Are you a good liar?
It’s a safe bet you were taken aback by the question. But all lies are not alike. They can take many forms, from face-saving fibs, evasions, and half-truths to the full immersion of living a lie, like, say, Clark Rockefeller. According to one study cited by Bowdoin College history professor Dallas G. Denery II in his exegetical new book “The Devil Wins,” we lie an average of three times in 10 minutes of conversation, “and even more frequently when we use e-mail and text messaging.”
If that’s the case, then the question becomes, is it ever OK to lie? That’s a riddle, as Denery points out, that has been vexing theologians and philosophers at least since the beginning of the common era.
Despite the reference to texting, “The Devil Wins” concerns itself only with deception in the Bible, and how it was interpreted by theorists through the Middle Ages to the dawn of modernity. The Bible’s assertion that “[i]t took God six days to create the world and the Devil two sentences to undo it,” as Denery writes, made lying central to the story of human development: When the “father of lies” urged Eve to eat from the tree of the knowledge of good and evil, he made all God’s children sinners, living in a fallen world.
For the medieval masses, that notion led to troubling conundrums. Was God capable of deceiving his followers? Martin Luther was one of many to address the church’s own apparent deception, the celebration of the Eucharist, which was presented to the congregation as the literal transformation of the body of Christ into the sacramental bread.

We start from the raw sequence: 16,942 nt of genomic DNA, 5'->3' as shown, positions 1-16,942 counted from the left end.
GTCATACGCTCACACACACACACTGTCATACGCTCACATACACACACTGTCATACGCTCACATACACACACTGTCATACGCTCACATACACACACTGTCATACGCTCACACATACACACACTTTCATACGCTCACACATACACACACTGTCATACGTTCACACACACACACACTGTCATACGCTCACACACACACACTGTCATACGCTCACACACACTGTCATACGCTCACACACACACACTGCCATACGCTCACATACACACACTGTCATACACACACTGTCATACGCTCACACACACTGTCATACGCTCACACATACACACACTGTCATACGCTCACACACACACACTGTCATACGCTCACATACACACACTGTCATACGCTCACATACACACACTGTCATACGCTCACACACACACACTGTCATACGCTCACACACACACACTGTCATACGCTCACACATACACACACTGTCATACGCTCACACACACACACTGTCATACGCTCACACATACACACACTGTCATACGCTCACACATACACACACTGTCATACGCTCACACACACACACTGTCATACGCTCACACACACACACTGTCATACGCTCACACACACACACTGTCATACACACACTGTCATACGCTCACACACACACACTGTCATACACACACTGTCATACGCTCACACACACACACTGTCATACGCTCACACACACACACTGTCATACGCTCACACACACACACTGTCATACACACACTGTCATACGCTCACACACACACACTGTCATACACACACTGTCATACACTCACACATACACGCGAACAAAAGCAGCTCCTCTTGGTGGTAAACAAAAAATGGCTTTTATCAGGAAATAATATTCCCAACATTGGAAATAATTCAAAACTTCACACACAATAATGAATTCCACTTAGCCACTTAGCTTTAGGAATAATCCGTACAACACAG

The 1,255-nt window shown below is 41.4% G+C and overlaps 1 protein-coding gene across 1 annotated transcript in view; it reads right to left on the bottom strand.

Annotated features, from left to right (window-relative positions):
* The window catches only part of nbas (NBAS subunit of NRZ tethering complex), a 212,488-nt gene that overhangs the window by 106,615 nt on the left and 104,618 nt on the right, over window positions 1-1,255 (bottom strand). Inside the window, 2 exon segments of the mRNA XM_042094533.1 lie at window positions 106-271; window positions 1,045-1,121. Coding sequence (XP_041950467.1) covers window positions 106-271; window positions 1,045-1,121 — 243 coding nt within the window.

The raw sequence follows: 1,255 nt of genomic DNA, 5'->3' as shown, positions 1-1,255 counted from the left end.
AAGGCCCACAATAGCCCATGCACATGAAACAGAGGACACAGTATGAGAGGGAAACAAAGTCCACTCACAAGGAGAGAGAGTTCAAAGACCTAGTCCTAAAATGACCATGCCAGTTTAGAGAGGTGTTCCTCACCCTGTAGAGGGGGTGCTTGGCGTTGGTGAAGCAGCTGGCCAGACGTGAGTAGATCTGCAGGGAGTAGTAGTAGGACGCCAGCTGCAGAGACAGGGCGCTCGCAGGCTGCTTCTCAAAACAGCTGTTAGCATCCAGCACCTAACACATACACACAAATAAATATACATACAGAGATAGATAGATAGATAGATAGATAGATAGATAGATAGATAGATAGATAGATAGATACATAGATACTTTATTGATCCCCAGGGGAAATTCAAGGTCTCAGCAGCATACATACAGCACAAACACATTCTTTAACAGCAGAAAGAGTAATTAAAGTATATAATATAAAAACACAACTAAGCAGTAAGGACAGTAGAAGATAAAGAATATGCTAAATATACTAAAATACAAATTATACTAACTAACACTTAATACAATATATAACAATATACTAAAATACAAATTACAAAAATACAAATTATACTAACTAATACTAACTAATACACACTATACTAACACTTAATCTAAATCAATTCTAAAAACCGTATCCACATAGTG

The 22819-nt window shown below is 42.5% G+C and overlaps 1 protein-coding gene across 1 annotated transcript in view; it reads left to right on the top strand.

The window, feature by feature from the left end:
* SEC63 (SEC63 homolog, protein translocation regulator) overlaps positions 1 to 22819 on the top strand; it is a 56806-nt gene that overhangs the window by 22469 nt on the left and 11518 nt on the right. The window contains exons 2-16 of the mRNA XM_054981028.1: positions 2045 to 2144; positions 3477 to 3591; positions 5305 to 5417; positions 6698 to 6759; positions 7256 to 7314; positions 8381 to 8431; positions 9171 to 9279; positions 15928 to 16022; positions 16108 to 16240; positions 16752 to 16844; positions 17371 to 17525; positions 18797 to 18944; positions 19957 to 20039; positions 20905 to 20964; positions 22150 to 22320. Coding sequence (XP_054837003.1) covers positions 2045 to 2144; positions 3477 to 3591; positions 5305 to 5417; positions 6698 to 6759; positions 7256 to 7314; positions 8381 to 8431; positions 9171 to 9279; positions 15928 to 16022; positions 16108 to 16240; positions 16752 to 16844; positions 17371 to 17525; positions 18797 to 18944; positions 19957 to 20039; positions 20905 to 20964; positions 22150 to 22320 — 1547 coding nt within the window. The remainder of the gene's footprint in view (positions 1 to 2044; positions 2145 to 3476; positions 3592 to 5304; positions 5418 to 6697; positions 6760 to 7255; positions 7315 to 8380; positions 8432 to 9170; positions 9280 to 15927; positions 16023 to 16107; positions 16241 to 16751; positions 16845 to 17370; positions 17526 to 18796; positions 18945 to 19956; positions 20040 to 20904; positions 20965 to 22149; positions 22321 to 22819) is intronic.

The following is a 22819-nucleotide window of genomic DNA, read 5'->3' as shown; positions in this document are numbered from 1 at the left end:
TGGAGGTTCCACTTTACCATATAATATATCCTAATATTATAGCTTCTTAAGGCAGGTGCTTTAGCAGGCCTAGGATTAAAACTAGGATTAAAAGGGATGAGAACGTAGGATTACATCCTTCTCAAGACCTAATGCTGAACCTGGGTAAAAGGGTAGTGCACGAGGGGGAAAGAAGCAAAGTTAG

Luther compared the Bible’s stories to a fisherman who “deceives a fish by enticing it with bait.” Christ “came into the world clothed in flesh and was cast into the water like a hook.” The devil, fooled, “thought that he would kill a man and was himself being killed after being decoyed by Him into a trick.”
But Augustine famously argued that living for truth, no matter the consequences — such as the tale of the bishop who was tortured for refusing to reveal the whereabouts of a fugitive (and refusing to lie about it) — was to live for God. Lying — any type of lying — was to imitate the Devil, and live for the self, not the truth.
The author’s provocative, if sometimes starchy, exploration continues with the ways that “lying,” in all its forms, helped lead the way to the Age of Reason and the modern world. The complicated relationships of the royal court introduced role-playing to human life; joking can be considered a form of lying, “because in jokes, deception is key”; a woman who wears jewels and rouge “effectively criticizes God,” as some theologians alleged, “suggesting with every daub of makeup another way he could have improved on his work.”
In a brief conclusion, Denery considers Rousseau’s view on lying, which relied not on Bible stories but evolution. The civilizing advances of language, tools, and agriculture, the philosopher wrote, created property, which in turn created the distressing idea that all men are not equal.
“Differences in wealth, prestige, and status, in mind, beauty, strength, and skill, stirred the envy of the less well-off, while it goaded the pride of the successful,” Denery writes. According to Rousseau — the philosopher who prefigured the modern era’s emphasis on introspection and selfhood — it soon seemed imperative to have those qualities. Or to fake them.
“[F]or one’s own advantage, it was necessary to appear to be other than what one in fact was.”
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